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Research area: Plants cannot run away! Instead, over millions of years of evolution, they have 'developed' smart strategies to quickly respond and adapt to sudden environmental changes. The 'stress' plants usually encounters can be divided into biotic- (i.e. pathogens, herbivores) and abiotic stress (i.e. pollutants, cold, heat, salinity, oxidative stress, drought). Our main focus is to study the role that signaling molecules play in response to pollutants- (O3) and water stress, and during plant-pathogen interactions. Signalling networks involve reactive oxygen species (ROS) such as hydrogen peroxide, superoxide, singlet oxygen and hydroxyl radical and hormonal molecules such as abscisic acid, ethylene, nitric oxide and jasmonic acid. These signaling molecules are produced by plant cells in a variety of situations and they represent a common link between nearly all biotic and abiotic stresses including ozone and pathogens. Modern genomics- and system biology approaches are used to study these questions.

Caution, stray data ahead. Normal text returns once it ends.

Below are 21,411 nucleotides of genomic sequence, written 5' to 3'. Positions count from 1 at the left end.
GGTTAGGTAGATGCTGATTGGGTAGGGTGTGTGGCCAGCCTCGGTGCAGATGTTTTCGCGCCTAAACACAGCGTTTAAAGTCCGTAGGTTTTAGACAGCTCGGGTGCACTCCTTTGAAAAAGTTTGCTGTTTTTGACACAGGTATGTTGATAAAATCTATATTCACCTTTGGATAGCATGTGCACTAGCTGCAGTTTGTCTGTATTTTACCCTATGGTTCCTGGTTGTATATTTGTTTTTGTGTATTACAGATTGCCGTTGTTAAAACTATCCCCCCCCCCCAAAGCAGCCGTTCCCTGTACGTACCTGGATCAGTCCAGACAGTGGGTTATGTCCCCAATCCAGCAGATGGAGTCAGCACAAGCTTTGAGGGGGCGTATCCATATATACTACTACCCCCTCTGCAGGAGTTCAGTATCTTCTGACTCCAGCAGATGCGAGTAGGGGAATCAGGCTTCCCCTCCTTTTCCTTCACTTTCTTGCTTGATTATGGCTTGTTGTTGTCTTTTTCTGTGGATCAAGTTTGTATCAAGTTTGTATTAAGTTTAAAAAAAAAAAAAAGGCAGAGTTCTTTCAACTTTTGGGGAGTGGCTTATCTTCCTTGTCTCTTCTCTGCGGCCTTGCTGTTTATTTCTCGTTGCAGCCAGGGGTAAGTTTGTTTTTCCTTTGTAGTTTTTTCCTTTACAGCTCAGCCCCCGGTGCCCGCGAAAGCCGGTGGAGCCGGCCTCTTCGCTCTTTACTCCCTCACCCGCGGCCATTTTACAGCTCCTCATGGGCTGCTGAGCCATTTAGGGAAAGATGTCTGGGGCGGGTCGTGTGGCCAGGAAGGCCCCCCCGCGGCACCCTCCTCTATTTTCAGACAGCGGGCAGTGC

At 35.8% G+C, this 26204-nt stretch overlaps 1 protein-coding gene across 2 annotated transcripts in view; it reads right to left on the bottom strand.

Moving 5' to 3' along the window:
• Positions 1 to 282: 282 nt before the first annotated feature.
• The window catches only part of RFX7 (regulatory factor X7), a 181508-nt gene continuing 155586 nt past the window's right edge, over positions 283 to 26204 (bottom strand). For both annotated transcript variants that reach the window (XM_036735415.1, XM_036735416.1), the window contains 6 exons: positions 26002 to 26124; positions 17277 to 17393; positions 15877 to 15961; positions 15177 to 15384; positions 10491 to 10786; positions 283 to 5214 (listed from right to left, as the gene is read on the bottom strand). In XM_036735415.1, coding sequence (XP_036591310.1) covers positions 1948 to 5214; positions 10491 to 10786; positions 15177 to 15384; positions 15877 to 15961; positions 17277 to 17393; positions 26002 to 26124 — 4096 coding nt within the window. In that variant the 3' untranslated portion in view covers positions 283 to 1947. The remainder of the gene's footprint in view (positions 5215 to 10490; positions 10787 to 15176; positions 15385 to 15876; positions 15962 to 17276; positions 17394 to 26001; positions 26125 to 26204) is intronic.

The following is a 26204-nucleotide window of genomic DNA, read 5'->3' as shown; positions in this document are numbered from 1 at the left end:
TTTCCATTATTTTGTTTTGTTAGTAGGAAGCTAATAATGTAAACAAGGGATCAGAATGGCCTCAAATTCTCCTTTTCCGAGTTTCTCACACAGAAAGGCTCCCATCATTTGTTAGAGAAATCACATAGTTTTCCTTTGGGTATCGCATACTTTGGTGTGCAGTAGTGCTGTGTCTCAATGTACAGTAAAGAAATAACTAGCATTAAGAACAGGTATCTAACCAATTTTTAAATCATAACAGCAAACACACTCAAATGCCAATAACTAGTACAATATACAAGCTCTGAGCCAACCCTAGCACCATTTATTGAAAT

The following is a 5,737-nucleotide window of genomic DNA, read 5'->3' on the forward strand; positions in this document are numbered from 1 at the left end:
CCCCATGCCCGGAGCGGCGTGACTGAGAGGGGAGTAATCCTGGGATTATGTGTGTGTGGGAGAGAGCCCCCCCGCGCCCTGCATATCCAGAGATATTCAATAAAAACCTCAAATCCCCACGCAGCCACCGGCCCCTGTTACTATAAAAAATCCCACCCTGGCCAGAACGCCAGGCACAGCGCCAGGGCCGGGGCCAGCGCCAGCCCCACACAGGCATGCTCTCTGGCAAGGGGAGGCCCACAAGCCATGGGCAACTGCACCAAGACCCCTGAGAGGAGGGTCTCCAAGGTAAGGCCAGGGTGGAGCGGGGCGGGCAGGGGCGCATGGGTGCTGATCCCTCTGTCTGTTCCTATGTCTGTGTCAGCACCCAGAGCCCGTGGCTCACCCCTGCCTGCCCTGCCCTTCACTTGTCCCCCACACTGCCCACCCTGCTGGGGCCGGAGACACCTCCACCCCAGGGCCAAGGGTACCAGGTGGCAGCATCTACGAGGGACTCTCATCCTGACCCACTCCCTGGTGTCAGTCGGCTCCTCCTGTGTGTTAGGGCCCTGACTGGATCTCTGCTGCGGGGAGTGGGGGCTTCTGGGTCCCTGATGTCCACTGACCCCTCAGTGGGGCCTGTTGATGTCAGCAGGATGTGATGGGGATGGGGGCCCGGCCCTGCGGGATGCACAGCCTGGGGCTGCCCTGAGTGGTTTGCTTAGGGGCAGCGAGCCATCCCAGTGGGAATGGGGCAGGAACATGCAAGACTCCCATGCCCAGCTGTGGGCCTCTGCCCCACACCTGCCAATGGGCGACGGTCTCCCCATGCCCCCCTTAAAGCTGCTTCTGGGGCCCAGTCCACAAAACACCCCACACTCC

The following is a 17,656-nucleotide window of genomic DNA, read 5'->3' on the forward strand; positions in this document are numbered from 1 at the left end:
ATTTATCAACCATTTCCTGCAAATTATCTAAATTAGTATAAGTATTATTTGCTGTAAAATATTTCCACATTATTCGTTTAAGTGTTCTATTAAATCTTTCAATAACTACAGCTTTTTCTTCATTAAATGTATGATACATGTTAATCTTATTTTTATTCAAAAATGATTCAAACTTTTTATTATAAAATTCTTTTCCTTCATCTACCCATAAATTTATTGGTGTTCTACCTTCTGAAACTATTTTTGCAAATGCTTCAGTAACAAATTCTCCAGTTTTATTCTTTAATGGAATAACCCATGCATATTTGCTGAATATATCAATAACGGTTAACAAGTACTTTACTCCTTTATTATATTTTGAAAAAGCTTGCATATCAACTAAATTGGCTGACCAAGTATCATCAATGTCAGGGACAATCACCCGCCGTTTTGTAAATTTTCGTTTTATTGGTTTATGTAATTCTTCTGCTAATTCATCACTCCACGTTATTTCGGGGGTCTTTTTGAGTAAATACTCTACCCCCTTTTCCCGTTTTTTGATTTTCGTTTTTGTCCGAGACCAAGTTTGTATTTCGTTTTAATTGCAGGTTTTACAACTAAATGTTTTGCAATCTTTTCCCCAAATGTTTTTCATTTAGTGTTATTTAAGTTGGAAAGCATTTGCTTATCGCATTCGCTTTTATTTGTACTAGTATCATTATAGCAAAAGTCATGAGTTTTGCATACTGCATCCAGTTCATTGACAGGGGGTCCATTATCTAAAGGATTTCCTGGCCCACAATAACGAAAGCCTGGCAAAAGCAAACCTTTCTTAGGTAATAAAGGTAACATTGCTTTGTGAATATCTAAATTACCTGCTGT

Main Research Topics

- Hormones and volatile organic compounds (VOCs) emission in plants challenged with biotic (herbivore) and abiotic stress (drought stress) (in collaboration with IPP-CNR)

- Ethylenediurea (EDU) a protective compound of plants from ambient ozone: a study of persistence and localization of EDU in planta (in collaboration with Gabriele Cruciani group)

- About the role of ROS (Reactive Oxygen Species) and nitric oxide signaling molecules on pollen tube elongation of Cupressus arizonica pollen (in collaboration with University of Siena)

- Atmospheric pollutants and effect on Cupressus pollen allergenicity

- Analysis of pungency of different pepper cultivar through the quantification of the alkaloids capsaicin and dihydrocapsaicin (in collaboration with Centro Appenninico del Terminillo Carlo Jucci)

 

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